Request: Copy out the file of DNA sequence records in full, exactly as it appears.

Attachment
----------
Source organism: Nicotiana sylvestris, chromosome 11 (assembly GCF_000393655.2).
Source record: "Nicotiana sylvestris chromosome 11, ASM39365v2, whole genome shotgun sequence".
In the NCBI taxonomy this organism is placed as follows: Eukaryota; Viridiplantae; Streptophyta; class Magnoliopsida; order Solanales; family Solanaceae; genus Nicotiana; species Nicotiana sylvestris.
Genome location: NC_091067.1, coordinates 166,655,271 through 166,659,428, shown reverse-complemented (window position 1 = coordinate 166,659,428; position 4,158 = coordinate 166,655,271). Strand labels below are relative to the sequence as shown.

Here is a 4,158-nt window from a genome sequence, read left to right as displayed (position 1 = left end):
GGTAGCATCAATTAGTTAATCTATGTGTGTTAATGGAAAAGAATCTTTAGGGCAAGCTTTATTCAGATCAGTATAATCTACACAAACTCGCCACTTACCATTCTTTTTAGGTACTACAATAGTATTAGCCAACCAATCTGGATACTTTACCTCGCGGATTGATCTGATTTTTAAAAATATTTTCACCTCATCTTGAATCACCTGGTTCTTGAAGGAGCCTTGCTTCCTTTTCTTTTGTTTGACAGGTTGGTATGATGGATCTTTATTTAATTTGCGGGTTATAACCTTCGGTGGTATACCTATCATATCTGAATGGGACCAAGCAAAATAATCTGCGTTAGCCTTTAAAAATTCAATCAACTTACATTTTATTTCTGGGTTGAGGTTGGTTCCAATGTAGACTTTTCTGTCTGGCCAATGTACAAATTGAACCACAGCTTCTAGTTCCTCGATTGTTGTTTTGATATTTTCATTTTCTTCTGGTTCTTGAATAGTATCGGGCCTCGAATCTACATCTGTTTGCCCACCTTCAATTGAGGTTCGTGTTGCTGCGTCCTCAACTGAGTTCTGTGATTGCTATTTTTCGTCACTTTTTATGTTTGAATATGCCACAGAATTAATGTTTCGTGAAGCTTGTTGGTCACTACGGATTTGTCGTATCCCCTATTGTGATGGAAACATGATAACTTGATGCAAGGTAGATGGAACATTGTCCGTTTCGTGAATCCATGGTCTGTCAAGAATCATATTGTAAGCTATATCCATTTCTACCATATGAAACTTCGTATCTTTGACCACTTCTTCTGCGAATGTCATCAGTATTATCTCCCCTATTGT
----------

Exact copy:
Source organism: Nicotiana sylvestris, chromosome 11 (assembly GCF_000393655.2).
Source record: "Nicotiana sylvestris chromosome 11, ASM39365v2, whole genome shotgun sequence".
In the NCBI taxonomy this organism is placed as follows: Eukaryota; Viridiplantae; Streptophyta; class Magnoliopsida; order Solanales; family Solanaceae; genus Nicotiana; species Nicotiana sylvestris.
Genome location: NC_091067.1, coordinates 166,655,271 through 166,659,428, shown reverse-complemented (window position 1 = coordinate 166,659,428; position 4,158 = coordinate 166,655,271). Strand labels below are relative to the sequence as shown.

Here is a 4,158-nt window from a genome sequence, read left to right as displayed (position 1 = left end):
GGTAGCATCAATTAGTTAATCTATGTGTGTTAATGGAAAAGAATCTTTAGGGCAAGCTTTATTCAGATCAGTATAATCTACACAAACTCGCCACTTACCATTCTTTTTAGGTACTACAATAGTATTAGCCAACCAATCTGGATACTTTACCTCGCGGATTGATCTGATTTTTAAAAATATTTTCACCTCATCTTGAATCACCTGGTTCTTGAAGGAGCCTTGCTTCCTTTTCTTTTGTTTGACAGGTTGGTATGATGGATCTTTATTTAATTTGCGGGTTATAACCTTCGGTGGTATACCTATCATATCTGAATGGGACCAAGCAAAATAATCTGCGTTAGCCTTTAAAAATTCAATCAACTTACATTTTATTTCTGGGTTGAGGTTGGTTCCAATGTAGACTTTTCTGTCTGGCCAATGTACAAATTGAACCACAGCTTCTAGTTCCTCGATTGTTGTTTTGATATTTTCATTTTCTTCTGGTTCTTGAATAGTATCGGGCCTCGAATCTACATCTGTTTGCCCACCTTCAATTGAGGTTCGTGTTGCTGCGTCCTCAACTGAGTTCTGTGATTGCTATTTTTCGTCACTTTTTATGTTTGAATATGCCACAGAATTAATGTTTCGTGAAGCTTGTTGGTCACTACGGATTTGTCGTATCCCCTATTGTGATGGAAACATGATAACTTGATGCAAGGTAGATGGAACATTGTCCGTTTCGTGAATCCATGGTCTGTCAAGAATCATATTGTAAGCTATATCCATTTCTACCATATGAAACTTCGTATCTTTGACCACTTCTTCTGCGAATGTCATCAGTATTATCTCCCCTATTGT